How this will impact us during the colder winter months remains to be seen but I bet there are some innovative ideas brewing already.

Some final images. Thank you for reading!

24 thoughts on “The perplexities of covid restrictions in Toronto (with pictures)

  1. When will the idiocy stop? Taping arrows to the floor to “herd sheeple” through one-way traffic in grocery stores accomplishes what? Ever try to buy produce at Fortinos during the Pandemic? Social Distancing is a myth where I live (Toronto).

    I’ve printed hard copies of my two vaccination confirmations (government-issued) and saved both on my phone … that should do the trick whenever asked, except last Sunday when I wasn’t asked by an establishment that insisted proof is required prior to entering the premises (on their website).

    Mr. Trudeau should be ushering in a Vaccine Passport any day, which will accomplish nothing …

    As far as businesses keeping washrooms clean and sanitized, did it actually take a Pandemic for many places to maintain such modest standards?

    Also, Vaccines are cool.

    Liked by 3 people

  2. I drew my line at the arrows in the grocery store. I intentionally didn’t follow those arrows. Even right now, I feel myself getting angry about it lol

    Anywho, if they did the whole US Open by mandating vax status, I think your rink will be fine 😉

    Liked by 2 people

  3. I agree with Ashley about the bathroom, but then I find that I agree with her a lot.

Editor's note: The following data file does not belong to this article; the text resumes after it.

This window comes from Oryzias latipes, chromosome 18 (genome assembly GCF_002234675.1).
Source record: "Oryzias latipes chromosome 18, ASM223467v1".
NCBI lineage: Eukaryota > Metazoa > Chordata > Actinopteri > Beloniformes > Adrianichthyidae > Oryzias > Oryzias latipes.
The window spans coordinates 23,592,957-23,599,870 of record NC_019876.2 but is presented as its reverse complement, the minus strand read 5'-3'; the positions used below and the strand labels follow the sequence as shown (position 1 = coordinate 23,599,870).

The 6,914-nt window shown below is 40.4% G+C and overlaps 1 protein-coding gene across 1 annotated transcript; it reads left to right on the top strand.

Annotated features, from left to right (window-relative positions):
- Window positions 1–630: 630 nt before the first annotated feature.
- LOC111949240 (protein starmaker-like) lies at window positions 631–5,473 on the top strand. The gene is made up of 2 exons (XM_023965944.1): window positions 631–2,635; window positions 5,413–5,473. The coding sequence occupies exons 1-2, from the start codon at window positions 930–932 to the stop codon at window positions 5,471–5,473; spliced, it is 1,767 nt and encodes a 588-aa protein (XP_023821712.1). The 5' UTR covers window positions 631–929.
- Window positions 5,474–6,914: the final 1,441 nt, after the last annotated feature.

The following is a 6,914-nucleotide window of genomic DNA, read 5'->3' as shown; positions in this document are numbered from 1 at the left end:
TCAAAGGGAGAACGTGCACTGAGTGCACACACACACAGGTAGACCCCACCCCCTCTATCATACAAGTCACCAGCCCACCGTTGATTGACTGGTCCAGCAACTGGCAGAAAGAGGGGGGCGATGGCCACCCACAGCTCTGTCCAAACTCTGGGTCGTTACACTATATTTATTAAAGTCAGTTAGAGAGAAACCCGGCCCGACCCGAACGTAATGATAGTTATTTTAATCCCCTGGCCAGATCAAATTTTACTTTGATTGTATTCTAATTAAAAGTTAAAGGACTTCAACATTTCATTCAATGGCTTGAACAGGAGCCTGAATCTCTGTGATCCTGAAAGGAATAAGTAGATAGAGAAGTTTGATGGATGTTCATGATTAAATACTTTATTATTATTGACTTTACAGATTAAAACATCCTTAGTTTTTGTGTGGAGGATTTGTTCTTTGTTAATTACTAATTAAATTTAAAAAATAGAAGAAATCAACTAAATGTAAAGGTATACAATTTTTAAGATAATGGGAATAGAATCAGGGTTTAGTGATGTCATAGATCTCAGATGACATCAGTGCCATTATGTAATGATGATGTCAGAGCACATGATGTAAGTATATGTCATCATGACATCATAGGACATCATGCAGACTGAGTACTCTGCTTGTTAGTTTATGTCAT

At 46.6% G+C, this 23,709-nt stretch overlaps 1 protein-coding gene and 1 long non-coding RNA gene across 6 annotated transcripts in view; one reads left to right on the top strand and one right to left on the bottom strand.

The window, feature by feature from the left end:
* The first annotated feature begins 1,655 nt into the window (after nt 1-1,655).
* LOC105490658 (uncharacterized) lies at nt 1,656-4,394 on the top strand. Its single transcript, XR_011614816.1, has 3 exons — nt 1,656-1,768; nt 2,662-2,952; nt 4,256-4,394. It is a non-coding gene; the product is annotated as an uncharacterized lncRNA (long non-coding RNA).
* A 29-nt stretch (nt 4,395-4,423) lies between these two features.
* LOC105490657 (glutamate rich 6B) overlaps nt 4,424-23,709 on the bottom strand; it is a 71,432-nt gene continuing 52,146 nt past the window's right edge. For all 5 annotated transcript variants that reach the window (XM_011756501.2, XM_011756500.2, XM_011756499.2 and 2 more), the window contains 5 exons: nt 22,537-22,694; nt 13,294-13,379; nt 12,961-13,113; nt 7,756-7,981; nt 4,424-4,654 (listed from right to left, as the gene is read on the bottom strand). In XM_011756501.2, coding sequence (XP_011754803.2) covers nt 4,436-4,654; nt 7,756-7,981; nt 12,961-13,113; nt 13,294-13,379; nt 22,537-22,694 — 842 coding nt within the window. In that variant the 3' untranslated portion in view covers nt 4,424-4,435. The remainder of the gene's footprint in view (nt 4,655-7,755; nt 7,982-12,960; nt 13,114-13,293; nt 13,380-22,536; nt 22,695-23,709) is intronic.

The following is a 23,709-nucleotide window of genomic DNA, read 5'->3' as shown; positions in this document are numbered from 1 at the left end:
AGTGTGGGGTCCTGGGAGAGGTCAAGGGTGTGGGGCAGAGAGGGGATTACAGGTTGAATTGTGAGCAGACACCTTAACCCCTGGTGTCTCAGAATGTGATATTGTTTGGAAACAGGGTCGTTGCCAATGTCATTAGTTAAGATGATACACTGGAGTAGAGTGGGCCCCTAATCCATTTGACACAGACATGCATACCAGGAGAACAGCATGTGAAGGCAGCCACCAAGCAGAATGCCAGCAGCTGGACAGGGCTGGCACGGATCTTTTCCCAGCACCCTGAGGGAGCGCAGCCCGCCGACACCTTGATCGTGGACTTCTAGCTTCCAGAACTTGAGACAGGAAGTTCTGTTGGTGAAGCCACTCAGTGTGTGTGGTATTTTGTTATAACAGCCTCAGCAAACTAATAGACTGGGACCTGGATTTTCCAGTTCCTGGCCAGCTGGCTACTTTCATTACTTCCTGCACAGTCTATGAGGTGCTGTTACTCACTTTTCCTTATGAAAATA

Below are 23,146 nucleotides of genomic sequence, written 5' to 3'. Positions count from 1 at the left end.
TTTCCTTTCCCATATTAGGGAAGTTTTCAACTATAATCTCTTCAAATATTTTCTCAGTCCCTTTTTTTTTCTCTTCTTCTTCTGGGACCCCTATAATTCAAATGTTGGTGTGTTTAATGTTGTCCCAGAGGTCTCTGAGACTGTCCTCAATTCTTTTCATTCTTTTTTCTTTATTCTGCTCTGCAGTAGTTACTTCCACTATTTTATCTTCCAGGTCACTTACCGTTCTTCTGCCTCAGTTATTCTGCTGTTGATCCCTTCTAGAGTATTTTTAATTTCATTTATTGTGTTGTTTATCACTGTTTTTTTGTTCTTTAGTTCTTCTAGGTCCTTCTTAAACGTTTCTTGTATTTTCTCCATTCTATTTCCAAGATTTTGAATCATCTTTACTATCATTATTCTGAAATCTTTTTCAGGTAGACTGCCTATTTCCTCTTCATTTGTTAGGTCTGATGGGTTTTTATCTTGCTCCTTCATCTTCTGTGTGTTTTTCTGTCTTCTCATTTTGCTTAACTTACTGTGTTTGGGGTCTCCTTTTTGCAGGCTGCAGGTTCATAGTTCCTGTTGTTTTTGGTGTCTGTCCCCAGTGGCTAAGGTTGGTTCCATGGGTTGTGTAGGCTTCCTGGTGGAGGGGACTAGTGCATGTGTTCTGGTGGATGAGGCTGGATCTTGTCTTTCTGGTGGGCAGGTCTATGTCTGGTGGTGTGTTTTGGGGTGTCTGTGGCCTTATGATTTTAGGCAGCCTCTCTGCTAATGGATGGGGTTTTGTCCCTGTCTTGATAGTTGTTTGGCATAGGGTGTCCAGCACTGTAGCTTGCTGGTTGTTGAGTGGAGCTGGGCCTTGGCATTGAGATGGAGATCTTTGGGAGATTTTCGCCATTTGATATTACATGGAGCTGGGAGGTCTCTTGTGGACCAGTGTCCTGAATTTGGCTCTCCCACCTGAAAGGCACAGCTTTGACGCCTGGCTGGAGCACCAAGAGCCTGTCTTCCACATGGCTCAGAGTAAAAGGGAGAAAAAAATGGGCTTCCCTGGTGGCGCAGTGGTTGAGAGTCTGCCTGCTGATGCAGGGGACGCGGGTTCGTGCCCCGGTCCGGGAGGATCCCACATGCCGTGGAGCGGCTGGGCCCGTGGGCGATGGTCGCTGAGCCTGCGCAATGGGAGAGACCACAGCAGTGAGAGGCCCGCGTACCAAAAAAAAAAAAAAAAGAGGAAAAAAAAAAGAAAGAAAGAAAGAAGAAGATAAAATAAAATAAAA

It’s easy for us to show proof. We all get cards from the CDC. I have a picture of mine in my phone. I just wish more places required them. We’re getting there though.

    The arrows bug me. The stickers that are 6 feet apart, or 2 meters for you guys I guess, are helpful for crowd control, but I think people have gotten the point by now. We stand away from other people. Which is my preference anyway.

    I think we’re ALL accepting that we’re gonna be dealing with the dang KOOTIE from now on, and want to get on with our lives, even if we can’t use the middle sink😂😂😂

    Thanks for including the Zamboni picture! Gotta love the zamboni😆🥰

    Liked by 2 people

  4. I wonder if the arrows will stay in place for years because no one bothers to remove them.

    The sink thing I can understand, but given that toilet stalls already have dividers, that seems rather nonsensical.

    BC has introduced a vaccine passport system involving QR codes. You can get the code on your phone, or you can print it out, and there’s an app that businesses can use to scan it.

    Liked by 2 people

  5. While I used to follow the arrow directions when we had them in stores I never quite understood the logic. If I walk into the spray of a sneeze from a person coming towards me is it really worse than walking into the spray from a person who sneezed in front of me?

    Liked by 3 people

  6. I forget sometimes that other parts of the the world, even our neighbors to the north, are still in phases of managing this disease that the US has already moved through. The restroom photo is a winner for sure. I can only say stay flexible because policies and procedures will likely change on a dime. Me, I just stay home but that’s pretty easy given I have no one else to be responsible for.

    Liked by 2 people

    1. I see the news coming in from other parts of the world, or even just across the continent… We’re all in different stages and handling it differently. Frankly, I think the time has come to focus on how to live with this safely and communicate those methods with common sense but I’m not sure if this is going to happen. Plus we’re in a federal election… Blah.

      Liked by 2 people